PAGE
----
One of the things I enjoy most about this time of year is the opportunity to add spring-flowering bulbs to my designs and surprise clients when they bloom in the springtime.
The bulbs I ordered this summer will start arriving soon and it’s not too late to add bulbs to your garden this fall. Nurseries and garden stores are fully stocked and online vendors still have good availability.
To achieve maximum impact plan ahead, make a list, and stay focused when shopping for bulbs. You may decide to make a change later, but you won’t get lost when considering a sea of options.
Here are some things you should consider when designing with bulbs:
Color – What colors best complement or contrast with the other flowers and plants in your garden that bloom at the same time? Do you want to coordinate with or accentuate the trim color of your house, planters, or other garden features?
Bloom time – Bulbs are divided into three categories based on bloom time: early, mid and late season. A “lasagna” is a method of planting bulbs in layers so they flower in succession, thereby maximizing the bloom cycle and saving space. This method is perfect for small spaces and also works when planting bulbs in pots.
The first to bloom in late winter are Galanthus (snowdrop). They establish slowly so plant them in groups of a dozen or more creating a clump that will become more dense and increase in size with each year. Due to their small size (between three and six inches), it is easy to find room for snowdrops even in a tiny garden. They prefer rich soil and will not tolerate rocky, sandy, or hard clay soils.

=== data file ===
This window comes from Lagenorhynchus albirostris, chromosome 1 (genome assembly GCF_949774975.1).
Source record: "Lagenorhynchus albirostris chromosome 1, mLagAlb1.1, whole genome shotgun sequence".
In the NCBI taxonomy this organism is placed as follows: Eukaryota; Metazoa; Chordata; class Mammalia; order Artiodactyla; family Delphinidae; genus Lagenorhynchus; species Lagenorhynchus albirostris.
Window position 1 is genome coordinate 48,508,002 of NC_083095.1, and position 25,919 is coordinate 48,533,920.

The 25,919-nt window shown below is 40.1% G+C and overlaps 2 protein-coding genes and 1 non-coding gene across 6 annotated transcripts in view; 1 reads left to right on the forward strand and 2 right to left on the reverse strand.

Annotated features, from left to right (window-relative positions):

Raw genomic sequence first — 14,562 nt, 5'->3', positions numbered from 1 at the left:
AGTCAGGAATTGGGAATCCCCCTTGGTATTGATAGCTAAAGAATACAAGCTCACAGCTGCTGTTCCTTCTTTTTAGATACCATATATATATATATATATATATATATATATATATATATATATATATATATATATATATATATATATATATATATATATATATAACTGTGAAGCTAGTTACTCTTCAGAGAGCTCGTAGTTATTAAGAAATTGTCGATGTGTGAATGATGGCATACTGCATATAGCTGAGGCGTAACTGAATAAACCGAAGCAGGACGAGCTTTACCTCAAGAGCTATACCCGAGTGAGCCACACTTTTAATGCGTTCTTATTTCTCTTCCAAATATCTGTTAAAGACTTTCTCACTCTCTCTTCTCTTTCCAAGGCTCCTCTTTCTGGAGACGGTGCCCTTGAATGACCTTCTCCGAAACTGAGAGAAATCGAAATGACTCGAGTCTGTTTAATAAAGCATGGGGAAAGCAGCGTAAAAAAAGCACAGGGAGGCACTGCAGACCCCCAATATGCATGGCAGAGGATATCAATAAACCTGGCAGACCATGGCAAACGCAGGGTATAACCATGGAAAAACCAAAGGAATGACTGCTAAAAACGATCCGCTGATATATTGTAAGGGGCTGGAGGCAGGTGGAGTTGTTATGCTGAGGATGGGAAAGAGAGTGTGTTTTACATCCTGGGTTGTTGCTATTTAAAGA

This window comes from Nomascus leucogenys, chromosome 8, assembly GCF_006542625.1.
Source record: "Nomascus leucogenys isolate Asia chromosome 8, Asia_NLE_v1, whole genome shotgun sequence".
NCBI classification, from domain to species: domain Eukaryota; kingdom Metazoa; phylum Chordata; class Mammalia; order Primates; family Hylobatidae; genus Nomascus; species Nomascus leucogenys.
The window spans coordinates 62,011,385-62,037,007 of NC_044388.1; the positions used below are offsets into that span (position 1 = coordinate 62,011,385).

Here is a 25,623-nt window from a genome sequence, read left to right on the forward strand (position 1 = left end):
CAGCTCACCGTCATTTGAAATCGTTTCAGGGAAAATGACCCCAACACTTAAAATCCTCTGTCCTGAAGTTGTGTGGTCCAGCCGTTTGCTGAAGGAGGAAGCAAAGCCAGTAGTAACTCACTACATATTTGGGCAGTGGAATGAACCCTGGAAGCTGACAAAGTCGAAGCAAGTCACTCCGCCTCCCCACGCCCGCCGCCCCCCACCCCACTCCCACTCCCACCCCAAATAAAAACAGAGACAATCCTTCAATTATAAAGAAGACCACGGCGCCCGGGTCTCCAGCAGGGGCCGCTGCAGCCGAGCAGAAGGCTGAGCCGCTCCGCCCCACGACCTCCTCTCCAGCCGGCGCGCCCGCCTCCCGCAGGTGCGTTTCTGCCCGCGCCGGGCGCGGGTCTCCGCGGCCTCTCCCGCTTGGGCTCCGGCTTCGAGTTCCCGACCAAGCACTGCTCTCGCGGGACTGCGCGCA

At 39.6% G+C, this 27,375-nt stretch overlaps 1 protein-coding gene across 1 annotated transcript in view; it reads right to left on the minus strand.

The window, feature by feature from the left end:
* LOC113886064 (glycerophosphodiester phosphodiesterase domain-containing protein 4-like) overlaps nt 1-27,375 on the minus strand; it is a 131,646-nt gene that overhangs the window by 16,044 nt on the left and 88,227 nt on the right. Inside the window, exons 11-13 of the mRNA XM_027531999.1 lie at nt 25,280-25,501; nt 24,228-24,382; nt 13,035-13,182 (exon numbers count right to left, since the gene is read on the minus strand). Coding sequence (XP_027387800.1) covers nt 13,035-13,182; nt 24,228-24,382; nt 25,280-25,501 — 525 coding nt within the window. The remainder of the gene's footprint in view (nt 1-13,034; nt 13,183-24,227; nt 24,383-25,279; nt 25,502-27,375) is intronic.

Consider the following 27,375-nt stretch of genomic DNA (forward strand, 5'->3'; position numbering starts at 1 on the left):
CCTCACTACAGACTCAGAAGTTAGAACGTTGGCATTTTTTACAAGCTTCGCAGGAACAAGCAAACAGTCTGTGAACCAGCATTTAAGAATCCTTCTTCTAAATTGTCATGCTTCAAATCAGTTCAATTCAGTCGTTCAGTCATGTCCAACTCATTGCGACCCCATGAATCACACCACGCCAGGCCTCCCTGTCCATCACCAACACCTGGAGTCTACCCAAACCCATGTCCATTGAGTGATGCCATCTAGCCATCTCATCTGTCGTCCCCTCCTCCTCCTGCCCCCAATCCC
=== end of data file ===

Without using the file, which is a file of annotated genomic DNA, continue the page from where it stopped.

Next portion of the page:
Next up are crocus. A good choice for beginners or anyone who wants a vigorous bulb that is reliable and easy to grow almost anywhere. Like Galanthus, if planted in groups, crocus will become dense clumps that increase in size each year. They are easy to plant (only 3 inches deep) and do not require maintenance.
Daffodils and Narcissus bloom mid-season. These flowers come in many colors, shapes, and sizes. Long, graceful stems make them excellent for mass plantings or as a tall element in a planting composition.
If fragrance is what you want, you can’t beat the sweet smell of hyacinths. The flowers are short-lived so they are best planted among other bulbs.
Tulips are elegant, but choose carefully if you want repeat performances. Some varieties may peter out after a few years. For gardeners who like to change things up, this is an opportunity to try new varieties or play with various color combinations. The Darwin tulips tend to perennialize the best and come back reliably year after year. With so many tulips to choose from, if you don’t like experimenting, stick with the varieties that have a proven track record. Keep in mind that bulbs (especially tulips) need good drainage and may rot if drainage is inadequate.
Dramatic and architectural allium (ornamental onion) are the last to bloom in late spring or early summer. Some varieties have flower stems that grow up top 4′ tall so they can be planted among other plants or as the bottom layer of a “lasagna” planting.
Looking for more ideas? Contact me for a design consultation to learn about landscape design or how to maximize the impact of plantings for any spot in your garden.